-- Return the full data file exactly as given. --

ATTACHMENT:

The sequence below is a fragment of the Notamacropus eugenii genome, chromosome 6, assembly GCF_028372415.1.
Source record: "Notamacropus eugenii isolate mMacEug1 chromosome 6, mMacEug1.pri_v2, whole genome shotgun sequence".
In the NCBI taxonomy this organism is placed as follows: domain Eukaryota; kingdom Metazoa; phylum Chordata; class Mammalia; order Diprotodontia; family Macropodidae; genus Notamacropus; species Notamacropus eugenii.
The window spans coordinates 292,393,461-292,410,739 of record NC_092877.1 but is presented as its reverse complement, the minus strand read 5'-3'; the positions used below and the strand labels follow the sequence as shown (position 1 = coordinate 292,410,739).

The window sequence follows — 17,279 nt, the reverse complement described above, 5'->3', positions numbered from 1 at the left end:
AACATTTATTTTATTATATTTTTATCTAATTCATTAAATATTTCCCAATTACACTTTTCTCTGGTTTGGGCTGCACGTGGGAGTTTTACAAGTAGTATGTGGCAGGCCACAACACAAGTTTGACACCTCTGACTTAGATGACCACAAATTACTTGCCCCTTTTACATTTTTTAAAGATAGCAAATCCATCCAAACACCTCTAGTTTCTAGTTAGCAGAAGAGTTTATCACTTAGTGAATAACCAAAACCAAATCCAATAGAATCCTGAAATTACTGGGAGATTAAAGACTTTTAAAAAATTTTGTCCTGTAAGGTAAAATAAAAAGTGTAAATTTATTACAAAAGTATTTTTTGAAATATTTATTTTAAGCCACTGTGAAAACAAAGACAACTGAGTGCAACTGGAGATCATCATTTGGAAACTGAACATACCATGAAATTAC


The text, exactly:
The sequence below is a fragment of the Notamacropus eugenii genome, chromosome 6, assembly GCF_028372415.1.
Source record: "Notamacropus eugenii isolate mMacEug1 chromosome 6, mMacEug1.pri_v2, whole genome shotgun sequence".
In the NCBI taxonomy this organism is placed as follows: domain Eukaryota; kingdom Metazoa; phylum Chordata; class Mammalia; order Diprotodontia; family Macropodidae; genus Notamacropus; species Notamacropus eugenii.
The window spans coordinates 292,393,461-292,410,739 of record NC_092877.1 but is presented as its reverse complement, the minus strand read 5'-3'; the positions used below and the strand labels follow the sequence as shown (position 1 = coordinate 292,410,739).

The window sequence follows — 17,279 nt, the reverse complement described above, 5'->3', positions numbered from 1 at the left end:
AACATTTATTTTATTATATTTTTATCTAATTCATTAAATATTTCCCAATTACACTTTTCTCTGGTTTGGGCTGCACGTGGGAGTTTTACAAGTAGTATGTGGCAGGCCACAACACAAGTTTGACACCTCTGACTTAGATGACCACAAATTACTTGCCCCTTTTACATTTTTTAAAGATAGCAAATCCATCCAAACACCTCTAGTTTCTAGTTAGCAGAAGAGTTTATCACTTAGTGAATAACCAAAACCAAATCCAATAGAATCCTGAAATTACTGGGAGATTAAAGACTTTTAAAAAATTTTGTCCTGTAAGGTAAAATAAAAAGTGTAAATTTATTACAAAAGTATTTTTTGAAATATTTATTTTAAGCCACTGTGAAAACAAAGACAACTGAGTGCAACTGGAGATCATCATTTGGAAACTGAACATACCATGAAATTAC